During his tragically short life Gary McFarland became one of the most important jazz orchestrators and arrangers of his generation. Born on 23 October in 1933, it was while he was in the army that he became interested in jazz and after flirting with the trumpet and piano he settled on the vibes and when he left the military he got a scholarship to Berklee School of Music where he lasted just one semester.
Among his first assignments was for the Gerry Mulligan in July 1961 when he worked on the Verve album, Gerry Mulligan And The Concert Jazz Band Present A Concert In Jazz as an arranger. In October he was billed as The Gary McFarland Orchestra on the fabulous album, Anita O’Day – All The Sad Young Men. The following month he was given the chance to record as Gary McFarland and His Orchestra for a jazz take on the music from the Broadway musical, How To Succeed In Business Without Really Trying. He was 28 years old.
In 1962 Bob Brookmeyer employed his talents as a vibes player on the trombonist’s album, Trombone Jazz Samba. But it was in August that Gary achieved his commercial breakthrough when he recorded Big Band Bossa Nova with Stan Getz. With all things Brazilian being all the rage there was a plethora of albums jumping on the bossa bandwagon, but this album stands out as one of he finest, not least because of McFarland’s arrangements but also because of Stan the Man and the other fine NY session men that included Clark Terry on flugelhorn, Hank Jones on piano, Jim Hall on guitar and trumpeter Doc Severinsen.
In early 1963 Gary reached what some consider to be the pinnacle of his achievements as a composer and arranger on an album simply called, The Gary McFarland Orchestra/Special Guest Soloist: Bill Evans. If you’ve never heard this record it is well worth seeking out. It’s like a score for an unmade movie, only it’s better than that. It’s evocative, musically sublime and stands repeated listenings.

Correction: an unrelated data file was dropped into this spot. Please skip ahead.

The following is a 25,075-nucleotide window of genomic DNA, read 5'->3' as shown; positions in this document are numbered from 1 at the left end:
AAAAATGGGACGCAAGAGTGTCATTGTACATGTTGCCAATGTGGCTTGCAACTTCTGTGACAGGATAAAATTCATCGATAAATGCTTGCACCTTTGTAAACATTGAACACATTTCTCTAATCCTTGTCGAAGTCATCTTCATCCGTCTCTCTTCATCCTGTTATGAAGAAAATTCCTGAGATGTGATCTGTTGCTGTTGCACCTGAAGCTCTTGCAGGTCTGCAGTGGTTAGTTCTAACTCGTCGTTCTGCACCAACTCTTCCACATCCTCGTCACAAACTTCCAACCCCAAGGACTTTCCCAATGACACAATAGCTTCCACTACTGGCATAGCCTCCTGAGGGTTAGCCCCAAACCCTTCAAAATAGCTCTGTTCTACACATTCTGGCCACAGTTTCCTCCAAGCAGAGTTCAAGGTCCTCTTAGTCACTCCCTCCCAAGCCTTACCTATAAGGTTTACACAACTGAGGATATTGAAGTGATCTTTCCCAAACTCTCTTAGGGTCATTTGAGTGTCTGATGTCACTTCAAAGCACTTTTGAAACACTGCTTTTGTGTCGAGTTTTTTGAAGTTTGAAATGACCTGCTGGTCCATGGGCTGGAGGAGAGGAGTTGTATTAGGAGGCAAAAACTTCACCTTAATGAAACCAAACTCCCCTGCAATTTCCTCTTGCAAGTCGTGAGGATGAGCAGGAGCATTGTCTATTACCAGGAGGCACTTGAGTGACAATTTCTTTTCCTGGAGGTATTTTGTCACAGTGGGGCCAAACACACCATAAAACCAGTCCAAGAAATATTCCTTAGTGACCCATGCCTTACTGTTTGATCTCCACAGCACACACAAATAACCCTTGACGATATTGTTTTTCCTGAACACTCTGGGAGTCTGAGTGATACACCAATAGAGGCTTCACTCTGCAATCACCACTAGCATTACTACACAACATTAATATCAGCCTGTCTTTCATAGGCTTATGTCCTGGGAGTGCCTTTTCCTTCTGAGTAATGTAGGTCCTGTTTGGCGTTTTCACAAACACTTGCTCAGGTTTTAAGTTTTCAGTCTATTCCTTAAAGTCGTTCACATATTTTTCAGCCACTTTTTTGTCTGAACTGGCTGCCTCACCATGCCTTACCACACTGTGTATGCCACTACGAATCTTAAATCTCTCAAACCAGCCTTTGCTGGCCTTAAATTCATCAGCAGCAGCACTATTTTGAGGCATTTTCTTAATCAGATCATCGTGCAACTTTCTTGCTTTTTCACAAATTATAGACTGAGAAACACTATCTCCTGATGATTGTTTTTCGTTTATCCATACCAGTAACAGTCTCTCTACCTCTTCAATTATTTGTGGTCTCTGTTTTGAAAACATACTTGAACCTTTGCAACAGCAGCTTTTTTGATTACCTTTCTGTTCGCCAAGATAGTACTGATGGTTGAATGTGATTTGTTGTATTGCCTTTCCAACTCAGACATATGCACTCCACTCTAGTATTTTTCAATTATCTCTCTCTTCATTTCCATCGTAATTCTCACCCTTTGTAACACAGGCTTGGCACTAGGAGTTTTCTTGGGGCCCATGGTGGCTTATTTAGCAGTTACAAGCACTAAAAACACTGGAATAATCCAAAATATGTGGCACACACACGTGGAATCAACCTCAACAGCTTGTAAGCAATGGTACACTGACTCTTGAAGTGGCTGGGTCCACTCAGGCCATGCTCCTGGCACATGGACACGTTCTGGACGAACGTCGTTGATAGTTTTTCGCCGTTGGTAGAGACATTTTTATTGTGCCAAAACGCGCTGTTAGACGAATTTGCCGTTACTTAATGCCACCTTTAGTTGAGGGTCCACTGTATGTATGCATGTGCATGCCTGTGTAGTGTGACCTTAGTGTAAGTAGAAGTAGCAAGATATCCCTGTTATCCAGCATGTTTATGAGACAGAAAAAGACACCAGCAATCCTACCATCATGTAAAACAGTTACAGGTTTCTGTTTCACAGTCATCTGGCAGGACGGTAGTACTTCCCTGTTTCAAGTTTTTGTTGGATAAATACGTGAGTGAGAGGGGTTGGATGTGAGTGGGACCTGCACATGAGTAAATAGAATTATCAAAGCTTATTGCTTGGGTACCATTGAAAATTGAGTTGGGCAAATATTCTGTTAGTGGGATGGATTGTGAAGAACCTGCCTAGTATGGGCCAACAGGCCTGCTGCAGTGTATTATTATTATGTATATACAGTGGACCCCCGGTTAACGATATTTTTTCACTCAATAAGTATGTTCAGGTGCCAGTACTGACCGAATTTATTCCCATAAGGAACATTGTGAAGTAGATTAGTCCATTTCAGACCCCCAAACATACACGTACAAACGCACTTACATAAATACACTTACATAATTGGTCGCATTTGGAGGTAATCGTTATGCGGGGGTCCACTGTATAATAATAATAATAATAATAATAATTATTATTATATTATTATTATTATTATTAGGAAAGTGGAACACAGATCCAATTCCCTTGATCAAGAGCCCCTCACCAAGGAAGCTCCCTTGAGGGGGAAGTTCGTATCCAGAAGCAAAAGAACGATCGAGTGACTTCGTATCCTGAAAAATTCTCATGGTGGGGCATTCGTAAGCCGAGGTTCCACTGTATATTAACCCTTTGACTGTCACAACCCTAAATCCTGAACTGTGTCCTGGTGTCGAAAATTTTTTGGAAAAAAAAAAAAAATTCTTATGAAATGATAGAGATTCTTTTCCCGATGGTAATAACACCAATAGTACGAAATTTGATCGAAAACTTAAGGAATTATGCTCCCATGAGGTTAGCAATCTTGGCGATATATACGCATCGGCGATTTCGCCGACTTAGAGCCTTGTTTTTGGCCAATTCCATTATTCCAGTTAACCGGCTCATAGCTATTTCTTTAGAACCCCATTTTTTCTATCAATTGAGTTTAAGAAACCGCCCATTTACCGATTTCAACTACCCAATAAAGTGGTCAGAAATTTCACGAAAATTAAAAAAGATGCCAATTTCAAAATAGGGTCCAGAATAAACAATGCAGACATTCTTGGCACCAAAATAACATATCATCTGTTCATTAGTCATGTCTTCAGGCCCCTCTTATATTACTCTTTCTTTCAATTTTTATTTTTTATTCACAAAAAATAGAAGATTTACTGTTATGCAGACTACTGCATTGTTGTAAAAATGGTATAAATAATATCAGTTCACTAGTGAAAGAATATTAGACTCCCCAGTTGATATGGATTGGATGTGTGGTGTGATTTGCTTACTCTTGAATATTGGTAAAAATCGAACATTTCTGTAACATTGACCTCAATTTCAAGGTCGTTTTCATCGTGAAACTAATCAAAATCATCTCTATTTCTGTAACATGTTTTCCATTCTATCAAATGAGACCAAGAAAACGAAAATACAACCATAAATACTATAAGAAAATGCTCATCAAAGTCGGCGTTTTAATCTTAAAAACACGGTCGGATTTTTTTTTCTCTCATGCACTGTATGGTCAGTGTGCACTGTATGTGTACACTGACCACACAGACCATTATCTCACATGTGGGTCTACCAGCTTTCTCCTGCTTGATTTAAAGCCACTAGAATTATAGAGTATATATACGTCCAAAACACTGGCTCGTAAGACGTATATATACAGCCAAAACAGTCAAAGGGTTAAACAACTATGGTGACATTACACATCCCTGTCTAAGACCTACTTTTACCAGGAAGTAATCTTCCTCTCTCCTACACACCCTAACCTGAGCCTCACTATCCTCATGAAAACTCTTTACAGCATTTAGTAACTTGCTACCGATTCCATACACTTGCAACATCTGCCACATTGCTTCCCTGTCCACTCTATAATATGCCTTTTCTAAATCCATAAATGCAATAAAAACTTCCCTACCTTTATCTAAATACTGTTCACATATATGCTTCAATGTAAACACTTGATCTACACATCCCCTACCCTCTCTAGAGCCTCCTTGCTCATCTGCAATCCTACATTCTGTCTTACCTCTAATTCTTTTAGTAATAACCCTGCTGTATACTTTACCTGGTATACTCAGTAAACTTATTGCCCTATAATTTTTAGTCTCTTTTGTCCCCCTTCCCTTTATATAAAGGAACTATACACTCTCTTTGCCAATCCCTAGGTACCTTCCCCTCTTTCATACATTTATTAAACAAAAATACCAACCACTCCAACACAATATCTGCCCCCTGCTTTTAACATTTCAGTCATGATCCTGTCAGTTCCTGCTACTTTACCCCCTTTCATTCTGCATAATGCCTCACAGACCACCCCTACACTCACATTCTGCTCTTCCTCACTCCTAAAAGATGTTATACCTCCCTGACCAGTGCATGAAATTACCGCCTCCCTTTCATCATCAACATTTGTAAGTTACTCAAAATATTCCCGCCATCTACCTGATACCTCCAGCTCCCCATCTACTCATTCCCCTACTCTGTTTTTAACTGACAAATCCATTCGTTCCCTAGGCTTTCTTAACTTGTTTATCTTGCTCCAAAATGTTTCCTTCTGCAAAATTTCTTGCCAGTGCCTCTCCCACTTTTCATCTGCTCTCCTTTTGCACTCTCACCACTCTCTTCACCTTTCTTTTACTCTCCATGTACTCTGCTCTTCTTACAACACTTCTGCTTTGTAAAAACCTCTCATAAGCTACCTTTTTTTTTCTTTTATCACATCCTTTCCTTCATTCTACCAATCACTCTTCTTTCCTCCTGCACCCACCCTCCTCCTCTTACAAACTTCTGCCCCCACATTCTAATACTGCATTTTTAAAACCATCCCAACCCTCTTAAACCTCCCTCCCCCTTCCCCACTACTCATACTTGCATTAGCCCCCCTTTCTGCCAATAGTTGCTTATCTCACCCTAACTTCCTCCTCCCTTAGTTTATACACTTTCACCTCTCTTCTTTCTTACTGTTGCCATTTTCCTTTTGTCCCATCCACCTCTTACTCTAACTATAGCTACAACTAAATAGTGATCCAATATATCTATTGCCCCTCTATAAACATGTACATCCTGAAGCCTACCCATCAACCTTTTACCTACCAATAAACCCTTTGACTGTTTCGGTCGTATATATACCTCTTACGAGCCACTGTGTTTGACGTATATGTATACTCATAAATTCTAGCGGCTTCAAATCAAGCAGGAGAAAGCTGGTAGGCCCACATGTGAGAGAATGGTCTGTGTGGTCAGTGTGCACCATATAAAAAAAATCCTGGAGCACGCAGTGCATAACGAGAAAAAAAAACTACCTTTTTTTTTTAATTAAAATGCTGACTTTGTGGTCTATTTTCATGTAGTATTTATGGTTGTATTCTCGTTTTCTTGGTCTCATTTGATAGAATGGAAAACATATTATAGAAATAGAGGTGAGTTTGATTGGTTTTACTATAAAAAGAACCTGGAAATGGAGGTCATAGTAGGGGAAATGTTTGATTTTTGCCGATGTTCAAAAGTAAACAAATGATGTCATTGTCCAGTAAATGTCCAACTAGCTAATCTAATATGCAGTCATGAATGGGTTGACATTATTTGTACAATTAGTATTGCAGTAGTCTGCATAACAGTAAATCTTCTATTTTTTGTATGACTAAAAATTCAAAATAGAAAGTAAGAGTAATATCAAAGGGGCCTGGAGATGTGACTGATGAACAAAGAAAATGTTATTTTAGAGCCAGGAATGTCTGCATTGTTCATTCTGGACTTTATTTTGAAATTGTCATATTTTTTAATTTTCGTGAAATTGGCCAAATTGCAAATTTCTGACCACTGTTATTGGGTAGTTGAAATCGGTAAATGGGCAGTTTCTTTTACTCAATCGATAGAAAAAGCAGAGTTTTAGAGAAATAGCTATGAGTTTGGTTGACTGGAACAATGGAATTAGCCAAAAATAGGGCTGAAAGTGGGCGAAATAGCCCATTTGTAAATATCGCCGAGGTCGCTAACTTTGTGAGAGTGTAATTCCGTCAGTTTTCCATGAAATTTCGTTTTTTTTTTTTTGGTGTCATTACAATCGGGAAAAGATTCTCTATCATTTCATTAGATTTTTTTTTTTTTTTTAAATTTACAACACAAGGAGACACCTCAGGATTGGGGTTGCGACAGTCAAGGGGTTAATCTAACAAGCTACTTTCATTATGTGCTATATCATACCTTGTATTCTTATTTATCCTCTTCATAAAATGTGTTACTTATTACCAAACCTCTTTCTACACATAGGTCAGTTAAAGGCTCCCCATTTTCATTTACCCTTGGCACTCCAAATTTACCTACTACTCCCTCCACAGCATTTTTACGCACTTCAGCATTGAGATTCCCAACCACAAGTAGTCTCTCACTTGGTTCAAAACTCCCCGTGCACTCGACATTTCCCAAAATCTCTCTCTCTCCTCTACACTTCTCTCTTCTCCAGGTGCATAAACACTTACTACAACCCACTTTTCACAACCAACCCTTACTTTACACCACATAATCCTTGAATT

In 1964, shortly after staging his ballet, Reflections in the Park, Gary recorded Soft Samba for Verve that included some of the earliest orchestral covers of Beatles tunes – this, remember, was just a few months after their groundbreaking appearance on the Ed Sullivan Show. The album proved a big seller, but it came at a price. Many in the jazz community dismissed it as a travesty and it harshly affected Gary’s reputation for his earlier achievements.
On the positive side the success of Soft Samba allowed Gary to put a band on the road that included, guitarist Gabor Szabo, saxophonist, Sadao Watanabe, bass player, Eddie Gomez and drummer Joe Cocuzzo. They toured American clubs during the summer of 1965 and recorded another album in the same vein as Soft Samba.
In 1966 he returned to arranging for large scale orchestras and recorded an album called, Profiles, which featured Clark Terry, Bob Brookmeyer, Zoot Sims, Phil Woods and Gabor Szabo. He did an album with Szabo of Beatles covers, the soundtrack for a David Niven film and wrote and arranged The October Suite for pianist Steve Kuhn. He also recorded Waiting Game for impulse, which featured saxophonist Zoot Sims with strings.
In 1968 McFarland, Szabo and vibe player Cal Tjader formed Skye Recordings and all three recorded for the company while McFarland acted as A & R man. By 1971 Gary was working on Broadway and film work when he tragically died. On 2 November he and a friend were in a New York bar when Gary drank a cocktail laced with liquid methadone. He suffered a fatal heart attack and was declared dead when he reached hospital.
It really is a case of what if? He was one of the most talented arrangers and composers of his generation and was just 38 when he died.